15. I track nearly all of my "productive" time and have been doing so since before law school. When it comes to employment, class attendance, class readings, etc. I'm confident that my logged hours are accurate within +/- 5% actual time. Here were my 2L stats for November 1 - December 24: 12:09 readings 23:39 studying 18:26 CANs creation, revision, trial running 43:44 class attendance 57:09 class assignments (including a major paper) I was by no means giving exams the attention they probably deserved.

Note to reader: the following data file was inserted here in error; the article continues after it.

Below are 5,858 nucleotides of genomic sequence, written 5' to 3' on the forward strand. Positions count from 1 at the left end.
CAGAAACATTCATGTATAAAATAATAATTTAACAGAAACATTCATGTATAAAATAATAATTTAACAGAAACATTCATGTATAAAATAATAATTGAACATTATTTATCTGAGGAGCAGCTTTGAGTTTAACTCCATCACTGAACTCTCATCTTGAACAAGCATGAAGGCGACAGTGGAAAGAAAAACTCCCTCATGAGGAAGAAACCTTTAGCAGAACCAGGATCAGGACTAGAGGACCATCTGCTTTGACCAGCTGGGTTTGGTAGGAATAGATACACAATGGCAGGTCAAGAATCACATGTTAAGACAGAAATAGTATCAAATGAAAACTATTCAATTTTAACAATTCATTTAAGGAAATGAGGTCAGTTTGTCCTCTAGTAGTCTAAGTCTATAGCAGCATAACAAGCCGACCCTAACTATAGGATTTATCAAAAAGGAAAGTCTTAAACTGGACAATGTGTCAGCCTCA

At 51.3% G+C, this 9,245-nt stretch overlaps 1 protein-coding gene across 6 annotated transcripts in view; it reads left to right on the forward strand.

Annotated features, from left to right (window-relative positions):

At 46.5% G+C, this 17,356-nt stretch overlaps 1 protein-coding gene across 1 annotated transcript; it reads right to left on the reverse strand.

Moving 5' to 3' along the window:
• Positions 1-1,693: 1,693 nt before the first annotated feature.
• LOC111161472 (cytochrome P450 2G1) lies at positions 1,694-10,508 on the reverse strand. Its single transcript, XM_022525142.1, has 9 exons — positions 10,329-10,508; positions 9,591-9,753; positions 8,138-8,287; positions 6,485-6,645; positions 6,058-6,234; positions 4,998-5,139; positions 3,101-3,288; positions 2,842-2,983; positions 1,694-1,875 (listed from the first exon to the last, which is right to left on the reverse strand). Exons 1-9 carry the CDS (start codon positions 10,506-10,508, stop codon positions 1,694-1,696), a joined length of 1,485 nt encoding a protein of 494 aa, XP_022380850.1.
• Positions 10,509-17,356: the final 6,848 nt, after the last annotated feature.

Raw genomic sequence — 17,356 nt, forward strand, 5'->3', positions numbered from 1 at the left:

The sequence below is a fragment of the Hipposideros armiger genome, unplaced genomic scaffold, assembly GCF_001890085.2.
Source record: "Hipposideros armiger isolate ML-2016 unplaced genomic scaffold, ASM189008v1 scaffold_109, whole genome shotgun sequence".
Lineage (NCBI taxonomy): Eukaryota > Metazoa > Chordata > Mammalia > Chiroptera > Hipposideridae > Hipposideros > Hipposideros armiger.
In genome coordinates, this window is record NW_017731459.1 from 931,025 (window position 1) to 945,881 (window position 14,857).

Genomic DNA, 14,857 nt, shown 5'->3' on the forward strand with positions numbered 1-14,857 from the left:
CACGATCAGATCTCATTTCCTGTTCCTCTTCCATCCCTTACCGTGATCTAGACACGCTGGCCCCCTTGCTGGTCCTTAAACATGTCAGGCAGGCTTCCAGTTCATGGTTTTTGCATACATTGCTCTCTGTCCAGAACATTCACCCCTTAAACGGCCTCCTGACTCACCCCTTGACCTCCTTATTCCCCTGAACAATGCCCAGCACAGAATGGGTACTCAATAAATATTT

16. Public Law was by far the most-curved class I took in law school. To start, in contrast to every other class in 1L, it's incredibly "airy" and full of lengthy, context-specific discussion and the professor expects students to be up to speed with the history of the civil rights movement, pre- and -post Charter debates, as well as the emerging body of indigenous jurisprudence. It's tough for anyone to track obiter dialogue between multiple 100+ page decisions in 1L, let alone those who do it for a living. Compare this to what's expected of you in 1L Contracts, Torts, or Criminal law classes where you're working with the "basics" and building your ability to read caselaw from the ground up. I'm reminded of that Einstein quote, that if you can't explain it simply you don't understand well enough. My public law professor was a brilliant person, but they were incapable of making the material accessible to students. When it came time to write the exam, no one left the room feeling they knew what the hell they wrote and when marks were released a few weeks later, a 40 percent landed you a B. Should you worry about and make every attempt to understand public law? Absolutely; you're going to need these skills when your client's 'technical' case is otherwise shot but the public policy implications are significant. Should you consider yourself a poor student (or an idiot) for not grasping the complexity and weight of the material in the first year of law school? Not at all. If you can, form study groups to review the materials and take some solace in knowing that if you're struggling to "get it", so's the rest of your class.